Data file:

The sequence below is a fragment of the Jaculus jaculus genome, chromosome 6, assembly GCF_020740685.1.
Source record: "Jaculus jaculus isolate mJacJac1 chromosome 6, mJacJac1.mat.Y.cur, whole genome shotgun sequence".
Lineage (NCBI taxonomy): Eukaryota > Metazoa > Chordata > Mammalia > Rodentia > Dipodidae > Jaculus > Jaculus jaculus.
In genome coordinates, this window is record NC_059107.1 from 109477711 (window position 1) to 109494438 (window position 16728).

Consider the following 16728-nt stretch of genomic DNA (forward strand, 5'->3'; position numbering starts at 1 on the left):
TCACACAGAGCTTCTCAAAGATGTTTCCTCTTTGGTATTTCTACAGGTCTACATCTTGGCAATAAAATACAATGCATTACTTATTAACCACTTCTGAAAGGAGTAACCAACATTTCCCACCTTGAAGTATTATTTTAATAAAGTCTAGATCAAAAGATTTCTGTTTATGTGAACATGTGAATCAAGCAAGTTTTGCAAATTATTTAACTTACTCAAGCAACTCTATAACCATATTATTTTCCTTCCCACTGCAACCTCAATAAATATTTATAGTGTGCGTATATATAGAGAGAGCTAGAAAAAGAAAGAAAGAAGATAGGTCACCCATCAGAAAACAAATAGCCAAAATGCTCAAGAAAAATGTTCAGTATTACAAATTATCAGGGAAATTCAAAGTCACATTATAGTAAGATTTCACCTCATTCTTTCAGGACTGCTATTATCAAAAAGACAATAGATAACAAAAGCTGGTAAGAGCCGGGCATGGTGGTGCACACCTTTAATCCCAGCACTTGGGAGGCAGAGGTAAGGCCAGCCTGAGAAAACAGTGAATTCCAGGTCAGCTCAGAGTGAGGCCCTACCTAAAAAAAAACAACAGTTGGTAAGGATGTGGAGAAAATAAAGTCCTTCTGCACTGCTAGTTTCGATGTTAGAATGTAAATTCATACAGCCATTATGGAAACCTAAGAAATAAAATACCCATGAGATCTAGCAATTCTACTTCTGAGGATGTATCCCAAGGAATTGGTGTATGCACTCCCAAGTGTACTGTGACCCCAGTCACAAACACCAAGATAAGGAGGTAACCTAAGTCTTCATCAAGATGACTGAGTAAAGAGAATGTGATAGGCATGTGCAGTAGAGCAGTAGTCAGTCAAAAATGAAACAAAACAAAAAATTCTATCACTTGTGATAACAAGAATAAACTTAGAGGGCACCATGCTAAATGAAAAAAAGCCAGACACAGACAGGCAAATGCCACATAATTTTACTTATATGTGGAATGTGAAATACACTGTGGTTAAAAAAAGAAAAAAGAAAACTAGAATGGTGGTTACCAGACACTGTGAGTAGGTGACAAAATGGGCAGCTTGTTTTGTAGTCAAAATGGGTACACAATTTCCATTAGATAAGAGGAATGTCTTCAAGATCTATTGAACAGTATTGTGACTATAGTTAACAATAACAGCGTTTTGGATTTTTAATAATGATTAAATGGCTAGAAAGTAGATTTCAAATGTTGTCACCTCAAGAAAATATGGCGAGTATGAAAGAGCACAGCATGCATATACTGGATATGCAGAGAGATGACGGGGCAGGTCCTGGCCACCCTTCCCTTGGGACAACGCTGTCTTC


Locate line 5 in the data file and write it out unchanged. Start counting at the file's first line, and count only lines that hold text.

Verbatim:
Consider the following 16728-nt stretch of genomic DNA (forward strand, 5'->3'; position numbering starts at 1 on the left):